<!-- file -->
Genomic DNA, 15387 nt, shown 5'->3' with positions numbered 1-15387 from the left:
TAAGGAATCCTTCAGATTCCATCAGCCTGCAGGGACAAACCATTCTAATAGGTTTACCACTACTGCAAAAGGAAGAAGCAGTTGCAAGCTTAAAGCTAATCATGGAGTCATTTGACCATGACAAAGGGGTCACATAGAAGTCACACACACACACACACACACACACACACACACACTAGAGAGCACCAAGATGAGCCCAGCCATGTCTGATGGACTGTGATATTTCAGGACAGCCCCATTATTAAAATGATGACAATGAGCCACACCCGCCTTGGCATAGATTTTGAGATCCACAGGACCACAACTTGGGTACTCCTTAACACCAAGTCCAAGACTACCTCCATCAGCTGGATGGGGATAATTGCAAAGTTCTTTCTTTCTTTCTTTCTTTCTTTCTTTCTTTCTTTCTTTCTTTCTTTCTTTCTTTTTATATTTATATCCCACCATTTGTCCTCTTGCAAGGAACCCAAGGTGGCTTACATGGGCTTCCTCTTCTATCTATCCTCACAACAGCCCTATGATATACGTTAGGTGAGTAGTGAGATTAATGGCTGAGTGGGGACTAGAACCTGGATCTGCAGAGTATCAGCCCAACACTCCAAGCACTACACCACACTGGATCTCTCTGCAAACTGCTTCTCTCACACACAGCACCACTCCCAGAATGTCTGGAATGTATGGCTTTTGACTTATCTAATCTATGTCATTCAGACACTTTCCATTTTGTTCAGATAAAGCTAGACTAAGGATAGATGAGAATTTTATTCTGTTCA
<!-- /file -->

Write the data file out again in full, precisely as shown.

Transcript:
Genomic DNA, 15387 nt, shown 5'->3' with positions numbered 1-15387 from the left:
TAAGGAATCCTTCAGATTCCATCAGCCTGCAGGGACAAACCATTCTAATAGGTTTACCACTACTGCAAAAGGAAGAAGCAGTTGCAAGCTTAAAGCTAATCATGGAGTCATTTGACCATGACAAAGGGGTCACATAGAAGTCACACACACACACACACACACACACACACACACACTAGAGAGCACCAAGATGAGCCCAGCCATGTCTGATGGACTGTGATATTTCAGGACAGCCCCATTATTAAAATGATGACAATGAGCCACACCCGCCTTGGCATAGATTTTGAGATCCACAGGACCACAACTTGGGTACTCCTTAACACCAAGTCCAAGACTACCTCCATCAGCTGGATGGGGATAATTGCAAAGTTCTTTCTTTCTTTCTTTCTTTCTTTCTTTCTTTCTTTCTTTCTTTCTTTCTTTCTTTTTATATTTATATCCCACCATTTGTCCTCTTGCAAGGAACCCAAGGTGGCTTACATGGGCTTCCTCTTCTATCTATCCTCACAACAGCCCTATGATATACGTTAGGTGAGTAGTGAGATTAATGGCTGAGTGGGGACTAGAACCTGGATCTGCAGAGTATCAGCCCAACACTCCAAGCACTACACCACACTGGATCTCTCTGCAAACTGCTTCTCTCACACACAGCACCACTCCCAGAATGTCTGGAATGTATGGCTTTTGACTTATCTAATCTATGTCATTCAGACACTTTCCATTTTGTTCAGATAAAGCTAGACTAAGGATAGATGAGAATTTTATTCTGTTCA